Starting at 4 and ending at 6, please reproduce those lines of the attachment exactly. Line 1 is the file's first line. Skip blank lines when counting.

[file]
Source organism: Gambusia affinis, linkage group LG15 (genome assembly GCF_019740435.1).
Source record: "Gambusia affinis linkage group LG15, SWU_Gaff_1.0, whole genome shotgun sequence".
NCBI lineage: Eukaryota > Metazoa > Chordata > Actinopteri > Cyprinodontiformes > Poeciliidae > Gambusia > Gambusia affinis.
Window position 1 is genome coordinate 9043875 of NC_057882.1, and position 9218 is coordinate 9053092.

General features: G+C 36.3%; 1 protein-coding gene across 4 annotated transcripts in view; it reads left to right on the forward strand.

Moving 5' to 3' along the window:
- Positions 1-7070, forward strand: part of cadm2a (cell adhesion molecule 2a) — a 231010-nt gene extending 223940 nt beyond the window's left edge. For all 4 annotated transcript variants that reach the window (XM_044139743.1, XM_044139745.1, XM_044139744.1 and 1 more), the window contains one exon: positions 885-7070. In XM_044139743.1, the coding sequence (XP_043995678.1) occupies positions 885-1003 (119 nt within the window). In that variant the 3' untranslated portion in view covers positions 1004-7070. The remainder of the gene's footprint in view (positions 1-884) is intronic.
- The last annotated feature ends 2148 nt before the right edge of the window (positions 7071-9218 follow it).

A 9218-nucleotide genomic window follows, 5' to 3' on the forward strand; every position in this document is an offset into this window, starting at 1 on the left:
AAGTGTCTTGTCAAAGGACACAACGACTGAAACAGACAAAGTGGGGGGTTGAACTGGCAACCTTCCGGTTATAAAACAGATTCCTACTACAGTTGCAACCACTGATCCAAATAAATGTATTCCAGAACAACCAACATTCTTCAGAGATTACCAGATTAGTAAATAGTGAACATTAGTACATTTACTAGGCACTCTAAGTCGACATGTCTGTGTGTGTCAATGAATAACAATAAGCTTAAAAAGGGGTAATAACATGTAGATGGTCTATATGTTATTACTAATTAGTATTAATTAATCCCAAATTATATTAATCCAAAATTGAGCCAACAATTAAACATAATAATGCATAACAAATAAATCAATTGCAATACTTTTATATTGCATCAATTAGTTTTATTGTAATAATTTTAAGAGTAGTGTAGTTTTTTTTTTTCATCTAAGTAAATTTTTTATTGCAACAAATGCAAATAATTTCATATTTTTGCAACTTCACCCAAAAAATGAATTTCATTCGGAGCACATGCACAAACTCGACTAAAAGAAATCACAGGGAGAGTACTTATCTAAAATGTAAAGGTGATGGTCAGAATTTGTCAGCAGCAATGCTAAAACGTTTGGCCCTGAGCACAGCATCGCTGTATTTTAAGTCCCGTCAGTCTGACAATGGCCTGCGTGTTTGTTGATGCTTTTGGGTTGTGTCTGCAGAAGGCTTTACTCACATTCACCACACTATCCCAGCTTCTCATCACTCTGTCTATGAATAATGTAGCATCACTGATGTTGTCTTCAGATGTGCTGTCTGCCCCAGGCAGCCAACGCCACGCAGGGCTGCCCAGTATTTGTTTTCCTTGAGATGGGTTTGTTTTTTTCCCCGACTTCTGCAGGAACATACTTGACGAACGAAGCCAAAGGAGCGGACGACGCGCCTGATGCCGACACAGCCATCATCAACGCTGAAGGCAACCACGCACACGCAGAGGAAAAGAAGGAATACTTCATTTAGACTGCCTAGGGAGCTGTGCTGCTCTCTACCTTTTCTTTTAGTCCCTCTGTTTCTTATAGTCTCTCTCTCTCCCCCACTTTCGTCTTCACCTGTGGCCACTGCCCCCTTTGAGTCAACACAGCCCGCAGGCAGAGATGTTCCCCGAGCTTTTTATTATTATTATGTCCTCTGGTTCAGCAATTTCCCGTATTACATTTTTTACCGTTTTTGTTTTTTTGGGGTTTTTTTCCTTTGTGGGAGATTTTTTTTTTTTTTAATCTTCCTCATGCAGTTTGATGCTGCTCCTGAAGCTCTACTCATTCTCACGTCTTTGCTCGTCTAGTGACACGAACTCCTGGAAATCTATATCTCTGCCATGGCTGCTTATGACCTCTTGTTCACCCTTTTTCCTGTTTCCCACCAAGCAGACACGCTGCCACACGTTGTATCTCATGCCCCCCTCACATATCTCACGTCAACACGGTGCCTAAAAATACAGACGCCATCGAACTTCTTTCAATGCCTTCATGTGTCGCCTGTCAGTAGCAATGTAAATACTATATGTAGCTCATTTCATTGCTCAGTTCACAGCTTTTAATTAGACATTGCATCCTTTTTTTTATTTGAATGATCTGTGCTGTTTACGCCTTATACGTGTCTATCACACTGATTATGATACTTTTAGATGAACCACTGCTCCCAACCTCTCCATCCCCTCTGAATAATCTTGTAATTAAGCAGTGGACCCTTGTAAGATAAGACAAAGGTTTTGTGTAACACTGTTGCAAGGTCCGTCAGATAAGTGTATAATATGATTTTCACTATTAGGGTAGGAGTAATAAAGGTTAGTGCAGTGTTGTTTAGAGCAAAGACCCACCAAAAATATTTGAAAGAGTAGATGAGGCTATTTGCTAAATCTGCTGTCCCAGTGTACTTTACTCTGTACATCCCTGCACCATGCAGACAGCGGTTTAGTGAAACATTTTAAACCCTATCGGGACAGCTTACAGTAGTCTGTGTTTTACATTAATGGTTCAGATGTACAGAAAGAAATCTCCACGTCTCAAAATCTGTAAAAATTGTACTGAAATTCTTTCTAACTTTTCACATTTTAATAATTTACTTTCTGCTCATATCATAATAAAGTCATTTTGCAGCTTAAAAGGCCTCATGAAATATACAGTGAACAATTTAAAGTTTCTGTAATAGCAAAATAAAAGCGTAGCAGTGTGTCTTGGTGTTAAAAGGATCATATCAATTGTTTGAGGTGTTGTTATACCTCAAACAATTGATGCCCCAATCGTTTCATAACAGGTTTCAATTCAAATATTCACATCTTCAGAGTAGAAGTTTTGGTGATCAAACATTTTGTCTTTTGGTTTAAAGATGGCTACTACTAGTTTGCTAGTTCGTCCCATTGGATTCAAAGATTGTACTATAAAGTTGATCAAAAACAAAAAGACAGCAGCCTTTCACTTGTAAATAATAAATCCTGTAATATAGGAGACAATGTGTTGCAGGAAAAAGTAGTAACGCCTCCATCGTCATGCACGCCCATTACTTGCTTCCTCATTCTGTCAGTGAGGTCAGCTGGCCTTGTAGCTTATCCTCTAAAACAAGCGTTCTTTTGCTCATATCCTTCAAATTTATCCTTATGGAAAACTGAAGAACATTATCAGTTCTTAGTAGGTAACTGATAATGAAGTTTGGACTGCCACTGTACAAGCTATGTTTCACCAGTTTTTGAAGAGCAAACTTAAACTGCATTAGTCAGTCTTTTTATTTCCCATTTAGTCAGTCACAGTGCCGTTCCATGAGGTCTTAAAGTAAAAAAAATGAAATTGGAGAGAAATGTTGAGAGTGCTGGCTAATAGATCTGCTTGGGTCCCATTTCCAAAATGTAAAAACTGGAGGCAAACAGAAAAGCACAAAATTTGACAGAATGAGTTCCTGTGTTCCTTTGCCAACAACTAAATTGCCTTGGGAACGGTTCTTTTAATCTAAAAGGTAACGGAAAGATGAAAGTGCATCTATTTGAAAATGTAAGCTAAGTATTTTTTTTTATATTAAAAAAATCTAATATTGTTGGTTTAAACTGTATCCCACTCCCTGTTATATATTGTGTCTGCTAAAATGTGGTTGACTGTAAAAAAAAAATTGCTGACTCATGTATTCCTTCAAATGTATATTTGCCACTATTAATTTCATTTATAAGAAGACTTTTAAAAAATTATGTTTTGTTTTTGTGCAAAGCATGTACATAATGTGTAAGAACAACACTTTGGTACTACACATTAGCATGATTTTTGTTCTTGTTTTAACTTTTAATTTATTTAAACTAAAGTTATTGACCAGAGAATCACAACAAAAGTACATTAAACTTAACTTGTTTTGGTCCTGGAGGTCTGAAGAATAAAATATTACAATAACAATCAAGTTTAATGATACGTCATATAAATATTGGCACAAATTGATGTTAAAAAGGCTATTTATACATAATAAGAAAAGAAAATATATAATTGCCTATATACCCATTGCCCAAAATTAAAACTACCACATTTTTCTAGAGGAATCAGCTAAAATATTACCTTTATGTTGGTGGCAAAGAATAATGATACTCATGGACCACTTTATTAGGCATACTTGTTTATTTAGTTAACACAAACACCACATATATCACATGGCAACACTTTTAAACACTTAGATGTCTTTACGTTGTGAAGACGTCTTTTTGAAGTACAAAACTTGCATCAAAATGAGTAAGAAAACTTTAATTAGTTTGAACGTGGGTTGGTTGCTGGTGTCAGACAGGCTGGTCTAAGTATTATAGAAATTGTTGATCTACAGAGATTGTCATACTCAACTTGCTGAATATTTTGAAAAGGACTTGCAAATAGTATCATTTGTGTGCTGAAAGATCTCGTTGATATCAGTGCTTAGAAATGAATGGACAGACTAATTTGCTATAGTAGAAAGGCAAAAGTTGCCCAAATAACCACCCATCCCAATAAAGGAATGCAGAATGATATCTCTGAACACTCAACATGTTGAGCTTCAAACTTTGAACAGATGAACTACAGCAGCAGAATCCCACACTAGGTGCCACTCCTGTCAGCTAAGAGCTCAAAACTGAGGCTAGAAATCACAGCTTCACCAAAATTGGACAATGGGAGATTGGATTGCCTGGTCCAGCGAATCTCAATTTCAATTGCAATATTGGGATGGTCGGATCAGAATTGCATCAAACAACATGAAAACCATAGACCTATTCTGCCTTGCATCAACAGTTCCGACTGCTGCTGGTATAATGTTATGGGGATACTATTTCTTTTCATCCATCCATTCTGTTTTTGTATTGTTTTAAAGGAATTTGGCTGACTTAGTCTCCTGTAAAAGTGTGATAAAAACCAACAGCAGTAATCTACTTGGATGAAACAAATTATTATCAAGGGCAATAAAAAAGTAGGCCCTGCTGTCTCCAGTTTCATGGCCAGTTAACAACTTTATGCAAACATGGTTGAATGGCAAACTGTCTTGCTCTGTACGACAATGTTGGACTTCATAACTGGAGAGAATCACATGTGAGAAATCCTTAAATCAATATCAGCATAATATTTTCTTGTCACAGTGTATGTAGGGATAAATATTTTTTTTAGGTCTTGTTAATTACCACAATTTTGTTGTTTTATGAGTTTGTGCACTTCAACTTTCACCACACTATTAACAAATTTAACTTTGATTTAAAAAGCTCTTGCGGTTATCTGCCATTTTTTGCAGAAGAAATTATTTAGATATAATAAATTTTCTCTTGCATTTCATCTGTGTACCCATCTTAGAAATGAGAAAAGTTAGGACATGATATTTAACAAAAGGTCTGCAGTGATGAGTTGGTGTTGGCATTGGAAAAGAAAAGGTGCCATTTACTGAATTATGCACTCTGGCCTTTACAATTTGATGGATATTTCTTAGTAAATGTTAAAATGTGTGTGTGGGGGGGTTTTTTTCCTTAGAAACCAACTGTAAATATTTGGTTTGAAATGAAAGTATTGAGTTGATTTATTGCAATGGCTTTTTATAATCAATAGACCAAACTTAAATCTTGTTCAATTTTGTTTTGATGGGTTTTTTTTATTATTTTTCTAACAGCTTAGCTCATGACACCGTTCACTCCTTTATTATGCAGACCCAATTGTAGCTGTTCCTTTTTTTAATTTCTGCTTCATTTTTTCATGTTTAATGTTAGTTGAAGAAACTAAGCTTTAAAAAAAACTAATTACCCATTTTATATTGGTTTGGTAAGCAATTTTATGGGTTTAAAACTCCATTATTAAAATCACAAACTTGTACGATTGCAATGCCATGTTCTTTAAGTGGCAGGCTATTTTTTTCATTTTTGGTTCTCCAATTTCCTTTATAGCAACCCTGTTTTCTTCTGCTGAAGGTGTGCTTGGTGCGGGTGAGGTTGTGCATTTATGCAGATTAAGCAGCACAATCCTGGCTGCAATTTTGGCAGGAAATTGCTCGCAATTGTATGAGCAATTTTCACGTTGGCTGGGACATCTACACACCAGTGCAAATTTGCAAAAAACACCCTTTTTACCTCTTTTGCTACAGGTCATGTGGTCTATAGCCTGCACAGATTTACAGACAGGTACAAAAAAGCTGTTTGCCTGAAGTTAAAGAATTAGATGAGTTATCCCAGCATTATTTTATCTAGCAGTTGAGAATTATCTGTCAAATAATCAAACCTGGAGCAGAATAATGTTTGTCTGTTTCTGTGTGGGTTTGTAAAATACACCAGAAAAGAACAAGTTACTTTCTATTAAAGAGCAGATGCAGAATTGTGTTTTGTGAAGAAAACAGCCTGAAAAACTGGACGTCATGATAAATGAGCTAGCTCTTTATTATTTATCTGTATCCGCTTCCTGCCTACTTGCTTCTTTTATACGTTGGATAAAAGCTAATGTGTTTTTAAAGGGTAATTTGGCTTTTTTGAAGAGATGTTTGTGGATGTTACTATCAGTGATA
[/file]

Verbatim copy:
Window position 1 is genome coordinate 9043875 of NC_057882.1, and position 9218 is coordinate 9053092.

General features: G+C 36.3%; 1 protein-coding gene across 4 annotated transcripts in view; it reads left to right on the forward strand.

Moving 5' to 3' along the window: